The Obama administration dismisses that argument, saying that nearly a third of the cost of the cuts — more than $700 billion during the next decade — would go to the wealthiest 2 percent of Americans.

“They are essentially arguing that we add $700 billion to the deficit in return for $35 billion in what has been found to be the least effective means of stimulus,” said Jason Furman, a deputy assistant to the president overseeing economic policy.

Mr. Obama’s proposal would preserve the tax cuts for families that earn less than $250,000 a year (or individuals who make less than $200,000) at a cost of $2.8 trillion over the next decade.

Rather than continuing the breaks for the wealthy, however, Mr. Obama proposes an assortment of tax cuts to encourage business investment and hiring. While he has carefully avoided calling his plan a stimulus, Mr. Obama is calling for a permanent extension of the research and development tax credit for businesses and a change that would allow companies to write off 100 percent of any investments made through 2011.

The president has also called for the creation of a $50 billion infrastructure bank to improve roads, airports and railways, which would stoke business and hiring in the moribund construction industry.

Those plans have received mixed reviews from business groups and economists.

R. Glenn Hubbard, an economist who helped write the Bush tax cuts, said Mr. Obama’s proposals borrow heavily from Republican ideas but would have little impact on business activity.

“Nothing in the administration’s program is good stimulus,” said Mr. Hubbard, now dean of the Columbia Business School. “Investment incentives coupled with a tax increase are not going to get the economy moving.”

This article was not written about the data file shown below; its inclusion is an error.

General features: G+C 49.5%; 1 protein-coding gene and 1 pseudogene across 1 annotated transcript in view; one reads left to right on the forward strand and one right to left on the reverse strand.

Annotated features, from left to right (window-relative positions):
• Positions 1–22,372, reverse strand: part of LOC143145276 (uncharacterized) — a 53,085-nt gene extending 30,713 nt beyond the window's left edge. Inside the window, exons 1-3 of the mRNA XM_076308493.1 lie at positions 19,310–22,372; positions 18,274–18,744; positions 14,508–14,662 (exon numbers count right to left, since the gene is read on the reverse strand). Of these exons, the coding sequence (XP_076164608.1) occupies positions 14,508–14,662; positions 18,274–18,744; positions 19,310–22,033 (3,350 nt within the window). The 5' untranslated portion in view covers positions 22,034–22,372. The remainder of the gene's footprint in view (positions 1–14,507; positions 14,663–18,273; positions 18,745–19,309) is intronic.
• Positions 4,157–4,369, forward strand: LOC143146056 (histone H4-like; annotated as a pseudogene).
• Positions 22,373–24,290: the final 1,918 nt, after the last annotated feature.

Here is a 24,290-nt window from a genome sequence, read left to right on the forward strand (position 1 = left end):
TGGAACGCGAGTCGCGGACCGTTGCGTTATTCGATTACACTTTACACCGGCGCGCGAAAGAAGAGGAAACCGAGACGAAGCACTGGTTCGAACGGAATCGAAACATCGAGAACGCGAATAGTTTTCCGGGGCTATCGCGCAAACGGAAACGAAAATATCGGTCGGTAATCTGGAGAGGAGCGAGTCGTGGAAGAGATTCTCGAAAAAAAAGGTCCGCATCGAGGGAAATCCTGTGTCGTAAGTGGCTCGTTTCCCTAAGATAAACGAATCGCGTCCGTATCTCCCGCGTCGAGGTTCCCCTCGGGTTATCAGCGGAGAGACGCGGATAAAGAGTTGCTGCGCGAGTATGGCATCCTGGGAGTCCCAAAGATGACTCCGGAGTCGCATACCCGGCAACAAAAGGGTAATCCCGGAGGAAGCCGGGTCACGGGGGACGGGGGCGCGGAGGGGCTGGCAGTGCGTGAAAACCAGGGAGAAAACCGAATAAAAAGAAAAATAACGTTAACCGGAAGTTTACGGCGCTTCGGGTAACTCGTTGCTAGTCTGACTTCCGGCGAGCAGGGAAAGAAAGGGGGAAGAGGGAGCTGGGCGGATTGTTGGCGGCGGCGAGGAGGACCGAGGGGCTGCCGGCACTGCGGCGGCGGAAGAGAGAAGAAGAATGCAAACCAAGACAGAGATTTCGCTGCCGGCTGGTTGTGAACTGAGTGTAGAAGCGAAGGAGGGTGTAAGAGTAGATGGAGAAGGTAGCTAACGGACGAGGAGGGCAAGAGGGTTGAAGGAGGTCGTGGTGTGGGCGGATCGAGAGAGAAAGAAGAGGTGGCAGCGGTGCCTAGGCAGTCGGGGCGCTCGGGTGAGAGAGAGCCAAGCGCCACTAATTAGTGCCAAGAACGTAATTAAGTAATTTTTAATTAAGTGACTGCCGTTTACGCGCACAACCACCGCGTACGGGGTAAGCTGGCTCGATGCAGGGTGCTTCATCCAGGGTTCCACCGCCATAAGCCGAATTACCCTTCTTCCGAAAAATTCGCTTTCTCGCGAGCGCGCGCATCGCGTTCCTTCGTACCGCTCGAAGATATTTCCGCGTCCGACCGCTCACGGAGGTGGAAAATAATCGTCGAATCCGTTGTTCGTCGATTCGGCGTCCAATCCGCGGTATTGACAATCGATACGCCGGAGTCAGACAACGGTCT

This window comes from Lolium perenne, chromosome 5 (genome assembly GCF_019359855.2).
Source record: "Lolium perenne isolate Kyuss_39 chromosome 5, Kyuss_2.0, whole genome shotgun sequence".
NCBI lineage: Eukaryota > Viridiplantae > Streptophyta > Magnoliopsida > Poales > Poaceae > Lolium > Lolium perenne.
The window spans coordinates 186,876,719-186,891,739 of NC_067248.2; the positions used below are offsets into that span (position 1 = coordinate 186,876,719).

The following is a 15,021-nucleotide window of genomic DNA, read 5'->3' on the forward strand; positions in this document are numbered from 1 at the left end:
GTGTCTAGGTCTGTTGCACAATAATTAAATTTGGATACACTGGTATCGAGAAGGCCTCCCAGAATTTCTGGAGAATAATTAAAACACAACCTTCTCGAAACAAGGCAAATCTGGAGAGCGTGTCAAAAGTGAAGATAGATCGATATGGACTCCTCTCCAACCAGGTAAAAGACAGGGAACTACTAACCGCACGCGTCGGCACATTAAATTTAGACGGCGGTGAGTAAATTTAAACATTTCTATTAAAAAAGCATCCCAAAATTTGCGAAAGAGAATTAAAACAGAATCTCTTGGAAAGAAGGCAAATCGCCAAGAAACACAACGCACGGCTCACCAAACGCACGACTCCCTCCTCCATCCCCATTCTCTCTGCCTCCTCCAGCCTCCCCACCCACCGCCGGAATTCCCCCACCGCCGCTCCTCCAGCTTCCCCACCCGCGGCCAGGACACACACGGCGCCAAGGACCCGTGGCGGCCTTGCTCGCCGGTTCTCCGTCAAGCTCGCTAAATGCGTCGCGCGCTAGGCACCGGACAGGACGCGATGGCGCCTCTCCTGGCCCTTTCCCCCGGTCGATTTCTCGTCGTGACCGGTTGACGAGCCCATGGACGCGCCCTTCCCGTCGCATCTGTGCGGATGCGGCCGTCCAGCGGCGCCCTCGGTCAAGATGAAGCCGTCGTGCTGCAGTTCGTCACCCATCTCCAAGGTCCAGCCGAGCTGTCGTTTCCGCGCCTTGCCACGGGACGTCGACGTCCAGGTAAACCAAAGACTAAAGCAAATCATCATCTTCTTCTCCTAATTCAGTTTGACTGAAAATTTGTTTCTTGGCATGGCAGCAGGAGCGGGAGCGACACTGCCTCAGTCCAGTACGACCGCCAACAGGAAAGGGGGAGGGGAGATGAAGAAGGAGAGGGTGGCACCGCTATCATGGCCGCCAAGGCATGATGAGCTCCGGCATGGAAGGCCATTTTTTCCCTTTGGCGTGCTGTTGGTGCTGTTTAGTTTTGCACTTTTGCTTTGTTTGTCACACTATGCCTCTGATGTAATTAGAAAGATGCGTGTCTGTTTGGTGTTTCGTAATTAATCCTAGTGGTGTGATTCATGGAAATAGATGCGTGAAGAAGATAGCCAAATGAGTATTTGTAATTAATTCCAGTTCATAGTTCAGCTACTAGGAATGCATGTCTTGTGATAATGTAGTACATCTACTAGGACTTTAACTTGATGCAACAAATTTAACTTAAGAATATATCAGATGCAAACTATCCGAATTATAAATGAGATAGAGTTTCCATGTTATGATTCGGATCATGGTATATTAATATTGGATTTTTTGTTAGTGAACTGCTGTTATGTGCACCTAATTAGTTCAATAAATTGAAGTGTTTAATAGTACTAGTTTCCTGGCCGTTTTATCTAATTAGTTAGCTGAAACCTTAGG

But Kevin A. Hassett, an economist at the conservative American Enterprise Institute, predicts the business tax breaks might be enough to reignite the economy and increase investment by 5 to 10 percent. Because some investors and business owners have viewed Mr. Obama’s policies as antibusiness, he said, the very fact that the president is offering the tax incentives could also help to encourage investment.

“I think at some point Americans are going to finally accept that the worst is behind us and that we’re ready to boom again,” Mr. Hassett said. “And this is the kind of proposal that could change the psychology and create the positive momentum we need to really get out of this malaise.”

One curious omission in the Obama plan is the tax cut proposal that many, including the Congressional Budget Office, believe would do the most to spur hiring: a payroll tax holiday. According to various news reports, Obama economic advisers passed on the idea because they feared it would be too expensive or would deprive Social Security and Medicare of crucial revenue. Administration officials declined to discuss their decision.

Whatever Congress and the administration ultimately decide about extending the Bush cuts, however, the narrow confines of the debate show how successful antitax groups have been in defining the terms used to discuss tax policy. Since the tax protests of the 1980s, elected officials have increasingly used tax breaks to finance social programs and business subsidies, and today the cost of those “tax expenditures” is $1.2 trillion — about 25 percent of all spending.

Edward D. Kleinbard, former chief of staff of the bipartisan Joint Committee on Taxation, said the reliance on tax expenditures had distorted the budget process because it induced the public to overlook the fact that — unless they are accompanied by spending reductions — tax cuts have the same effect on the deficit as additional spending. It also allows politicians to make unsubstantiated claims about the power of tax-cutting to accomplish other economic goals, he said.

“The thought that tax cuts pay for themselves or that tax cuts alone can turn around this economy is magical thinking,” said Mr. Kleinbard, now a law professor at the University of Southern California. “The debate has become so unrealistic it makes you want to scream.”

By David Kocieniewski, The New York Times. Read the article here.

A version of this news analysis appeared in print on September 11, 2010, on page B1 of the New York edition.